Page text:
attack spells for dabblers

​Let’s say you’re a D&D character with secondary casting ability, like a paladin, ranger, eldritch knight, arcane trickster, or even a character with the arcane initiate feat. You only have a few low-level spell slots, and your spell save DC is probably not that high because it’s based on your second or third best ability score.

Which of your attack spells will still be useful at high level? Which will drift into irrelevancy?

The highest level monsters tend to have high strength, constitution, and even charisma, as befits the biggest, baddest, and most fearsome monsters in the world. But as monsters get bigger, they don’t get much more nimble, smart, or wise.

If I were really committed to data, this is where I’d have a graph of all six monster attributes from CR 1/8 to 30. It’s too tiresome to do that. But I will go to the trouble of coming up with attribute averages for epic monsters.

The average attributes for the 12 epic-level non-dragon monsters, from the CR 17 Death Knight to the CR 30 Tarrasque, are

(Str 23, dex 14, con 22, int 16, wis 17, cha 20, ac 21)

Let’s say you’re a high level paladin with a spell DC of 16 and a spell attack of +8. As a group, the epic-level monsters will frequently weather your constitution-based spells (55% of the time) and your spell attacks (60% of the time) but will rarely avoid your dexterity-based spells (only making their saving throw 35% of the time) or wisdom-based spells (40% of the time).

When you throw dragons in the mix, the pattern is even more pronounced. The average attributes of the ancient chromatic dragons are

(Str 28, dex 11, con 26, int 16, wis 15, cha 19, ac 20)

So the dragons will beat your constitution-based spell 60% of the time and your spell attacks 55% of the time but a dexterity-based spell only 25% of the time and a wisdom-based spell 35% of the time.

So because monster Dexterity doesn’t scale much, dexterity-based spells rule, right? The only problem is, most dexterity spells are direct hit-point damage spells, and monster hit points scale very well. Your dragon will probably miss its save against your Burning Hands but barely notice its effects.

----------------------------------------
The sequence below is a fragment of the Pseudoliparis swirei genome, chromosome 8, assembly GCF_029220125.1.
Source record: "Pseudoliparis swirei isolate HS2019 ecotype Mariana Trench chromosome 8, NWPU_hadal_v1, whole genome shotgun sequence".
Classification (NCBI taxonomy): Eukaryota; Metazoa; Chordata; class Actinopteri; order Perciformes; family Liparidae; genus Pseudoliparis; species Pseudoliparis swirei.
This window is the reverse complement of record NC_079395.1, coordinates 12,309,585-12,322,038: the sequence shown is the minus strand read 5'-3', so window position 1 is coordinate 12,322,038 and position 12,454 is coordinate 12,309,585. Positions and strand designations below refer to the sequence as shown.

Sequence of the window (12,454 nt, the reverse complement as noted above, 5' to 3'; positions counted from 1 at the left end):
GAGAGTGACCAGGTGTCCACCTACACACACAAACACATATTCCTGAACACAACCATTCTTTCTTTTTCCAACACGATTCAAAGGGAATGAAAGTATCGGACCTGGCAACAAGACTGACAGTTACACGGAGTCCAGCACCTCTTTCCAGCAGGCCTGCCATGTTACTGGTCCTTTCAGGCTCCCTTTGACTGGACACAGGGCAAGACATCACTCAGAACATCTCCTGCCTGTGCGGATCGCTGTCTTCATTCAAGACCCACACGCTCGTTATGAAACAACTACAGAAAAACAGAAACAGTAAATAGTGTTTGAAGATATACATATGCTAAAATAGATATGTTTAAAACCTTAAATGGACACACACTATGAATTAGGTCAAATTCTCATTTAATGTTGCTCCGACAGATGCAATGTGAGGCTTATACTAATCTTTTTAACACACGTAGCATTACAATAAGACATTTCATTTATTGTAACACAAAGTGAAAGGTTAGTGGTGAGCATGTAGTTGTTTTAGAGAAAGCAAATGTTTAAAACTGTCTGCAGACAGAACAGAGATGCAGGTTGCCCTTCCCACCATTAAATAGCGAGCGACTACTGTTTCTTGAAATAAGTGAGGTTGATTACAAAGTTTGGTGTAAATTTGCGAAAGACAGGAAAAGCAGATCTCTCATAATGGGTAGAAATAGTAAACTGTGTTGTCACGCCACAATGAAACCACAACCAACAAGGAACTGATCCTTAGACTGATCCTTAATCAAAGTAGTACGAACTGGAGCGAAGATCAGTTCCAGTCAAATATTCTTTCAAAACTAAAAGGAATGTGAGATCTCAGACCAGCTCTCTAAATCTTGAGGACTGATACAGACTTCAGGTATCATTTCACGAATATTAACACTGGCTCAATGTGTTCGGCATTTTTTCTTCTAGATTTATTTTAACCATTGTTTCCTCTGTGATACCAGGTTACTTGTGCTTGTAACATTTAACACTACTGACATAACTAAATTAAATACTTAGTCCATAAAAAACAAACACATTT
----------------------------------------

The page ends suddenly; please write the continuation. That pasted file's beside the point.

Therefore, an interesting class of spells are those that require Dex saves and have non-damage effects. Highlights of this category include:

Faerie Fire: all attacks against the target have advantage for a minute! My Druidic arcane initiate character uses this spell. A+ would learn again
Grease and Sleet Storm: creatures fall prone! Good for arcane tricksters and eldritch knights, though neither are from their preferred magic schools.
Web and Evard’s Black Tentacles: creatures are restrained until they take an action to break free with a different attribute check. Again, good for arcane tricksters or eldritch knights though not from preferred schools.

Wisdom-based attack spells are also good for dabblers, and there are a ton of low-level, non-damage spells that require a wisdom save. Highlights include:

Command: make the opponent do something stupid. Good for paladins.
Compelled Duel: monster has disadvantage attacking anyone but you, allied attacks end. Good for paladins.
Tasha’s Hideous Laughter: incapacitates, save ends. On brand for arcane tricksters.
Wrathful Smite: frightened, save ends. Paladin, obviously.
Crown of Madness: opponent attacks a target of your choice, wisdom save ends. It’s a wizard Enchantment spell, so it’s useable by eldritch knights but best for arcane tricksters.
Hold person: paralyzed, wisdom save ends. Wizard Enchantment, best for arcane tricksters.
Fear: fear, must dash away from you, Save ends. Wizard enchantment, best for arcane tricksters.
Hypnotic pattern: incapacitated for 1 minute. Wizard illusion, best for arcane tricksters.
Slow: target is seriously debuffed, save ends. Off-specialty but useful for arcane tricksters and eldritch knights.

4 Responses to “attack spells for dabblers”

  1. Josiah says:

    This is really interesting, thanks for posting! We have an arcane trickster in the party that will love this!

  2. 1d30 says:

    I think this results from powerful monsters being bigger, hence lower DEX and higher STR/CON. But this correlation of CR and size suggests an opportunity to create high-CR low-size creatures, or low-CR and high-size. One issue would be to come up with some way of signaling the actual hazard level; we’re conditioned to assume big=dangerous. Subverting that could be interesting but frustrating, especially in the high-CR low-size unknown creature.

  3. Spwack says:

    Replying to 1d30, one way I’ve managed to get a sense of high-threat small-size enemies is just by really, really (REALLY) amping up the speed, or nonchalance. My favourite (based on the atomic bees from Veins of the Earth, a save or die critter the size of a fist that buzzes adorably) is to have it drift around gently while making them roll Perception checks. When they fail, just say “you have no idea why, but you feel a powerful sense of foreboding”. The characters don’t know they’ve missed something important. The players do, and you can rely on at least a modicum of metagaming to turn them into paranoid messes.

    For speed, roll initiative with it sitting on their shoulder. Then at eye height. How do you deal with something that just flits away from you seemingly at will?

  4. 1d30 says:

    Spwack: You could also have preliminary encounters that show the fearsomeness of the creature. Such as a legend of a hero who died fighting some, or carnage of their hunting local elephants, or seeing them fighting something dangerous.

Leave a Reply